12. Advance Tax Credit and Cost-Sharing Reductions: Allows advance determinations and payment of premium tax credits and cost-sharing reductions.
  13. Health Care Services Loan Tax Exemption: Excludes from gross income amounts received by a taxpayer under any state loan repayment or loan forgiveness program that is intended to provide for the increased availability of health care services in underserved or health professional shortage areas.

Collecting Information

  1. State Exchange Information Reporting: Requires state exchanges to send to Treasury a list of the individuals exempt from having minimum essential coverage, those eligible for the premium assistance tax credit, and those who notified the exchange of change in employer or who ceased coverage of a qualified health plan.
  2. Exchange Participation Requirement: Outlines the procedures for determining eligibility for exchange participation, premium tax credits and reduced cost-sharing, and individual responsibility exemptions.
  3. Taxpayer Information Disclosure: Authorizes IRS to disclose certain taxpayer information to HHS for purposes of determining eligibility for premium tax credit, cost-sharing subsidy, or state programs including Medicaid, including (1) taxpayer identity; (2) the filing status of such taxpayer; (3) the modified adjusted gross income of taxpayer, spouse, or dependents; and (4) tax year of information.
  4. Insurance Provider Information Reporting: Requires every person who provides minimum essential coverage to file an information return with the insured individuals and with IRS.
  5. Large Employer Information Reporting: Requires information reporting of health insurance coverage information by large employers (subject to IRC 4980H) and certain other employers.
  6. Medicare Beneficiary Information Disclosure: Authorizes IRS to disclose certain taxpayer information to the Social Security Administration (SSA) regarding reduction in the subsidy for Medicare Part D for high-income beneficiaries. (Conforming amendment)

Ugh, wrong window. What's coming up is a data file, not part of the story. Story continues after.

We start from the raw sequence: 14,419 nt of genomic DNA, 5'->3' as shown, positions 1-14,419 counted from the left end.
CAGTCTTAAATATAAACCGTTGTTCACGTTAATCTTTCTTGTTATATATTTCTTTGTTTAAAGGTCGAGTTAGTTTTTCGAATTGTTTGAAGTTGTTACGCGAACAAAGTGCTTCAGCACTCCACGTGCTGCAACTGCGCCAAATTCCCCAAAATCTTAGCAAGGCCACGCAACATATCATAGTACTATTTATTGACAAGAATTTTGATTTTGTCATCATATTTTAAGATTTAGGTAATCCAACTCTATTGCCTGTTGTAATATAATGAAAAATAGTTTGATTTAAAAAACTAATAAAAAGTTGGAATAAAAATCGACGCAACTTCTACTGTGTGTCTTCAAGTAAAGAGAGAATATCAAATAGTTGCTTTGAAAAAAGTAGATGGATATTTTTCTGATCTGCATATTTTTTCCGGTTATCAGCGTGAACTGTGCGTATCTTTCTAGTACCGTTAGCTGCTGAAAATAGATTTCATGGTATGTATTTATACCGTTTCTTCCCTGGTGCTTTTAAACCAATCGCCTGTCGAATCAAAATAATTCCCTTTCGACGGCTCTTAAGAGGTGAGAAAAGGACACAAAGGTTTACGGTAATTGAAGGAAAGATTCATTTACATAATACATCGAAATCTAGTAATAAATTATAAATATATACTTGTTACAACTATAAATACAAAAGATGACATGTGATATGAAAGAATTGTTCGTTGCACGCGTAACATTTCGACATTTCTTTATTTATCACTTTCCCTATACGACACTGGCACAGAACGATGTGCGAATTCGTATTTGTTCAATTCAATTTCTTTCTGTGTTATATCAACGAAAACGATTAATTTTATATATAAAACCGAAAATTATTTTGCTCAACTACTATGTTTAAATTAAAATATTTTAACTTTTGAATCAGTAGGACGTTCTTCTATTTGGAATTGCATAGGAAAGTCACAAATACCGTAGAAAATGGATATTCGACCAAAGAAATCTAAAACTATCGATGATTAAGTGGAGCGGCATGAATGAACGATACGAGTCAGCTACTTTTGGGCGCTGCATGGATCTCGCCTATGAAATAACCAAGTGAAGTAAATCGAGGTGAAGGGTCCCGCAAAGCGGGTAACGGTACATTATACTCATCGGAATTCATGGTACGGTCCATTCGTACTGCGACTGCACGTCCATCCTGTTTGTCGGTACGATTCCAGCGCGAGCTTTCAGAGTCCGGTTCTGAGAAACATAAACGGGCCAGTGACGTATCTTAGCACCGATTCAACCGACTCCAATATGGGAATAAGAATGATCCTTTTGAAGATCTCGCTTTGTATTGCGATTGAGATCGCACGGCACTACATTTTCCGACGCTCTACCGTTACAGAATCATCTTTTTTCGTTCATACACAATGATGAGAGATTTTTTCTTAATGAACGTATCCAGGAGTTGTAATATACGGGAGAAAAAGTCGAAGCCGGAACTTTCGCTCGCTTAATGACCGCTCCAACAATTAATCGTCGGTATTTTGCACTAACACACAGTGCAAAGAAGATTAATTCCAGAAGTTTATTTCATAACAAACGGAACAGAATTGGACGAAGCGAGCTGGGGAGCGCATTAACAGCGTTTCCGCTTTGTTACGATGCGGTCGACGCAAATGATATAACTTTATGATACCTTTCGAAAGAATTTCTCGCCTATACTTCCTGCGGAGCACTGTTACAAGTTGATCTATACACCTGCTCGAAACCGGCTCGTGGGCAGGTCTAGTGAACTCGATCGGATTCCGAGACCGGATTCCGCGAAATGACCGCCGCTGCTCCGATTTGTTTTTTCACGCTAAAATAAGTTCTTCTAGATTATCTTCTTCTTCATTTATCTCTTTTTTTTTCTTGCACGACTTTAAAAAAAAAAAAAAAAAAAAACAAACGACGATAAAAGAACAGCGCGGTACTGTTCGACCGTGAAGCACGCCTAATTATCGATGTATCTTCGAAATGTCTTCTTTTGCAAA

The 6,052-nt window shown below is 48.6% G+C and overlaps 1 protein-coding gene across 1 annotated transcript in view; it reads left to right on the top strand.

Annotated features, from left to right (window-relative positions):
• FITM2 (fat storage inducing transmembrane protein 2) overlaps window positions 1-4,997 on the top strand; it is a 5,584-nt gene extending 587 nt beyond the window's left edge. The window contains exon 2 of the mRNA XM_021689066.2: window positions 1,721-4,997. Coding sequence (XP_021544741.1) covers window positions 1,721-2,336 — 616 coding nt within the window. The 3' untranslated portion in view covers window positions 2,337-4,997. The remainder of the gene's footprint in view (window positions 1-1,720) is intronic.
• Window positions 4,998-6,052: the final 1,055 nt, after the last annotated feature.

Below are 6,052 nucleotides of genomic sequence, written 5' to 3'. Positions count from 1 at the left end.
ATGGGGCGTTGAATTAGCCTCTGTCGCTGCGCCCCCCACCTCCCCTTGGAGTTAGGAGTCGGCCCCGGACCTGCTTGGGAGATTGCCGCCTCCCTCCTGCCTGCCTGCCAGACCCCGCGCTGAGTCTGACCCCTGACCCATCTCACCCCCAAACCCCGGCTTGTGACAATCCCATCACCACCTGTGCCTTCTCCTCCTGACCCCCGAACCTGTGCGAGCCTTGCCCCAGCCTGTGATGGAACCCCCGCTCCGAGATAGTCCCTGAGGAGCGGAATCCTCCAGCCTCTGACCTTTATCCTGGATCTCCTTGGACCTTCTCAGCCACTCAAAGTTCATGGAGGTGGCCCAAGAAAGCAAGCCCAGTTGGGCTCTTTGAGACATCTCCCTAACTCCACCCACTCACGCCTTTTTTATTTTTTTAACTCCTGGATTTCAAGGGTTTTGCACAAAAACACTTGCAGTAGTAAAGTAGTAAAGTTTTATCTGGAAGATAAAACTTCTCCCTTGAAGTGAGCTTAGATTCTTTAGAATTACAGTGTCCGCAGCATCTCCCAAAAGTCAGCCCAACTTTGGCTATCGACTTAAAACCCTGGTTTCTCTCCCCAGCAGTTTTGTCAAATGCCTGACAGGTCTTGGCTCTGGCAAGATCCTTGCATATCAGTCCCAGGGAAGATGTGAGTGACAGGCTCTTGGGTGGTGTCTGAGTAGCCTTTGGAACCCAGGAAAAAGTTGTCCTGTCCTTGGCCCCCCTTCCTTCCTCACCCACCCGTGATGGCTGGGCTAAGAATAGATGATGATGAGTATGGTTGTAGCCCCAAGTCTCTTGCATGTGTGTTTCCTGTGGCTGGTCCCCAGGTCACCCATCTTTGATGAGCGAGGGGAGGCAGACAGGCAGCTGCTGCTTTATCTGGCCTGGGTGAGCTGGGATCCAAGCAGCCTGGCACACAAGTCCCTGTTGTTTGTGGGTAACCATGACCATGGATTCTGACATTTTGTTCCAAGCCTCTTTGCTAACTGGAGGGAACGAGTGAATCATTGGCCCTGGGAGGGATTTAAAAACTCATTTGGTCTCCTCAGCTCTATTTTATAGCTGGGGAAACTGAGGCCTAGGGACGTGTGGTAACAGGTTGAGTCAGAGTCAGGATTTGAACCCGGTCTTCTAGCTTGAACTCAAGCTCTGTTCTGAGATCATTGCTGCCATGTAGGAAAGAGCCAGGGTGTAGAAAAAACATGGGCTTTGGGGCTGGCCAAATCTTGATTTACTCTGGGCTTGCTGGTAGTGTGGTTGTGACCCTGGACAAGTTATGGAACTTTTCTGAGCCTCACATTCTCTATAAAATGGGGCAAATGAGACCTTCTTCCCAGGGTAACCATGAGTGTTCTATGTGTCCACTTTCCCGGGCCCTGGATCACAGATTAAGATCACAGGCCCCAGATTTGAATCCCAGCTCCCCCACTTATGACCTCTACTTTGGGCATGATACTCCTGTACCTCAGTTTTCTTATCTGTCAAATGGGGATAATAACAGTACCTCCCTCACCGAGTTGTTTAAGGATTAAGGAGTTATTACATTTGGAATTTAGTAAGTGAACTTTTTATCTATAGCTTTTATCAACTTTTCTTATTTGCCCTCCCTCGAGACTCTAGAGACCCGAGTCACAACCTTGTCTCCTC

Enforcing compliance

  1. Health Plan Penalty: Imposes a penalty on health plans identified in an annual Department of Health and Human Services (HHS) penalty fee report, which is to be collected by the Financial Management Service after notice by the Department of the Treasury (Treasury).
  2. New Group Plan Penalty: Subjects new group health plans to certain Public Health Service Act requirements and imposes the excise tax on plans that fail to meet those requirements. (Conforming amendment)
  3. Group Plan Compensation Discrimination Prohibition: Prohibits group health plans from discriminating in favor of highly compensated individuals.
  4. Nonprofit Indicator System: Requires the independent institute partnering with the National Academy of Sciences (NAS) to implement a key national indicator system to be a nonprofit entity under section 501(c)(3).
  5. Small Business Exemption for Cafeteria Plans: Allows small businesses to offer simple cafeteria plans-plans that increase employees’ health benefit options without the nondiscrimination requirements of regular cafeteria plans.
  1. Corporate Tax Advance: Increases the required payment of corporate estimated tax due in the third quarter of 2014 by 15.75 percent for corporations with more than $1 billion in assets, and reduces the next payment due by the same amount.

Credit to Ryan Ellis and Americans for Tax Reform for their research on this list.  www.atr.org


1. “Patient Protection and Affordable Care Act: IRS Should Expand Its Strategic Approach to Implementation.”  Government Accountability Office, June 2011. http://www.gao.gov/new.items/d11719.pdf

The GAO report list 47 new IRS powers in ObamaCare, but one has been repealed since the report was issued – the employee voucher requirement.  It would have required employers to provide free choice vouchers to certain employees who contribute over 8 percent but less than 9.8 percent of their household income to the employer’s insurance plan.  The voucher could have been used by employees to purchase health insurance though an exchange.

Another provision had been repealed a few days earlier.  It would have required to IRS to enforce compliance with an onerous requirement for businesses to report purchases from any vendor of more than $600 a year, the “1099 provision.”

2. Taxes are listed in order of the implementation date.